Gonorrhoea among men
Progress in reducing the number of men engaging in unprotected sex.
Infection with an acute bacterial sexually transmitted infection such as gonorrhoea is a marker of unprotected sexual intercourse and facilitates HIV transmission and acquisition. Surveillance for gonorrhoea therefore contributes to second-generation HIV surveillance by providing early warning of the epidemic potential of HIV from sexual transmission and ongoing high-risk sexual activity that may require more aggressive programme interventions to reduce risk. Further, untreated gonorrhoea can result in pelvic inflammatory disease, ectopic pregnancy, infertility, blindness and disseminated disease. Increasing resistance to currently recommended treatment options may render this infection untreatable.
Number of men reported with laboratory-diagnosed gonorrhoea in the past 12 months
Number of men 15 years and older
Routine health information systems
Although WHO has provided a global case definition, the actual case definition may vary between and within countries. Further, diagnostic capacity may vary between and within countries. Although this indicator may be underreported, in the absence of changes in case definition or major changes in screening practices, these data can generally be used for following trends over time within a country.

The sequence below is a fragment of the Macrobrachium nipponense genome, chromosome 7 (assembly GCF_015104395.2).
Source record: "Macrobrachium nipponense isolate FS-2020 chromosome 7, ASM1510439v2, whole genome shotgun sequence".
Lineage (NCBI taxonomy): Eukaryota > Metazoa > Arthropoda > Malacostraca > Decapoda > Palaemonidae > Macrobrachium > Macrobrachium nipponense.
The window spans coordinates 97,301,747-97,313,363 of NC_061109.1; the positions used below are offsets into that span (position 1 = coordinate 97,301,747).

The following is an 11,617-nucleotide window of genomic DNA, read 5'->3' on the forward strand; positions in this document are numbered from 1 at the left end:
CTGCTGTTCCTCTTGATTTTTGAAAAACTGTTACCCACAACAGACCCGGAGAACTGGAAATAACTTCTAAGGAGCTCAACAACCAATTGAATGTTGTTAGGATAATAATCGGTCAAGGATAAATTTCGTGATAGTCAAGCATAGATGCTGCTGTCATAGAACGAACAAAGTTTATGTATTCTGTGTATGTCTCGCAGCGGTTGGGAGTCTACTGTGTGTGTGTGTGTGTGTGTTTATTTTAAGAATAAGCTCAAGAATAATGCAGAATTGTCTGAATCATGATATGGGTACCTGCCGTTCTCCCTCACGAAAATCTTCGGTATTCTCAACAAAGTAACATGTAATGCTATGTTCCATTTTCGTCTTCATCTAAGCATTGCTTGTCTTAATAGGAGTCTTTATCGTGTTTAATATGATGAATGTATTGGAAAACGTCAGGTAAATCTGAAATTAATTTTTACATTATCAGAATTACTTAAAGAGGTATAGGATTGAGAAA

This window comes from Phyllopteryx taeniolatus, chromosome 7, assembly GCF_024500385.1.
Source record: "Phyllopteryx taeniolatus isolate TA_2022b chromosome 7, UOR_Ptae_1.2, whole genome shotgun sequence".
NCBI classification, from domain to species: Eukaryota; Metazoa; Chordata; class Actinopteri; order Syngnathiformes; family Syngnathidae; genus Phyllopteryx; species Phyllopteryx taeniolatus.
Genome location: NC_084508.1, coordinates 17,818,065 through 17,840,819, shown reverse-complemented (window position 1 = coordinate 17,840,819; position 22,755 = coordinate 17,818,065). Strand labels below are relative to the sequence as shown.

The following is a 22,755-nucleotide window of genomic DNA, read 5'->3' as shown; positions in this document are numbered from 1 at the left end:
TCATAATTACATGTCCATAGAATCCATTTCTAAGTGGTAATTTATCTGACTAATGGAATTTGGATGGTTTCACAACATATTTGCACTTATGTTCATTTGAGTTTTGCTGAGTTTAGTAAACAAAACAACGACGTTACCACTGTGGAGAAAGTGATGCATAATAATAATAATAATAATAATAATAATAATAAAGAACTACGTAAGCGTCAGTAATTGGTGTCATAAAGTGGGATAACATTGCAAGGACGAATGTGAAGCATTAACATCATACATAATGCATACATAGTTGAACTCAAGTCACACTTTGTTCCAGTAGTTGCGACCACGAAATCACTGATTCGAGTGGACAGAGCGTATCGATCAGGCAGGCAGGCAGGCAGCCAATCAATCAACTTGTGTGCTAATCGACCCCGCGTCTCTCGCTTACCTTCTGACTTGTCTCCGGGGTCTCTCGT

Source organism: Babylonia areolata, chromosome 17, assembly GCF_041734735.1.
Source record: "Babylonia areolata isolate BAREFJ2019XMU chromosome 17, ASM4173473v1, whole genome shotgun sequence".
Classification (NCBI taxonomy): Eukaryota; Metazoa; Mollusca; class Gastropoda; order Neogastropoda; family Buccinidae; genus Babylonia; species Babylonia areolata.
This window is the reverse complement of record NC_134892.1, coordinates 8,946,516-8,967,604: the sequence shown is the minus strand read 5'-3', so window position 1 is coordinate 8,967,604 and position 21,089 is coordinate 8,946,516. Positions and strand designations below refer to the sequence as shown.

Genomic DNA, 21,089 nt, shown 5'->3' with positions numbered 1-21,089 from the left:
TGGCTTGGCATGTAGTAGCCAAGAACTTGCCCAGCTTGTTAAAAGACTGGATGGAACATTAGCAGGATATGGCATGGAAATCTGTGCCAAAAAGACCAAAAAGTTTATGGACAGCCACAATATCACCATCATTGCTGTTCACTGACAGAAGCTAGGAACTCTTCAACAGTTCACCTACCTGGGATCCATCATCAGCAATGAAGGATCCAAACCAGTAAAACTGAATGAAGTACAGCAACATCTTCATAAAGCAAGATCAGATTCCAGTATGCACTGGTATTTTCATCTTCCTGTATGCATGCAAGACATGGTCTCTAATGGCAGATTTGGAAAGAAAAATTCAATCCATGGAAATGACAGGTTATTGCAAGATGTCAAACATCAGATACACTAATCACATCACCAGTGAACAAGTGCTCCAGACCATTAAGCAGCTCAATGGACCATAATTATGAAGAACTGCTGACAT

Countries reporting on gonorrhoea should communicate the extent to which the data are representative of the national population. Data on gonorrhoea among women, although useful for monitoring purposes at the local and national levels, are not requested at the global level because most women infected with Neisseria gonorrhoeae are asymptomatic, and sensitive diagnostic tests for gonorrhoea among women are not widely available in low- and middle-income countries. Data on gonorrhoea among women are therefore too dependent on diagnostic resources and screening practices to be monitored appropriately at the global level. If a country cannot report on the denominator, WHO will use the denominator from the United Nations Population Division.
Strategies and laboratory methods for strengthening surveillance of sexually transmitted infection 2012. Geneva: World Health Organization; 2012 (http://www.who.int/reproductivehealth/publications/rtis/9789241504478/en).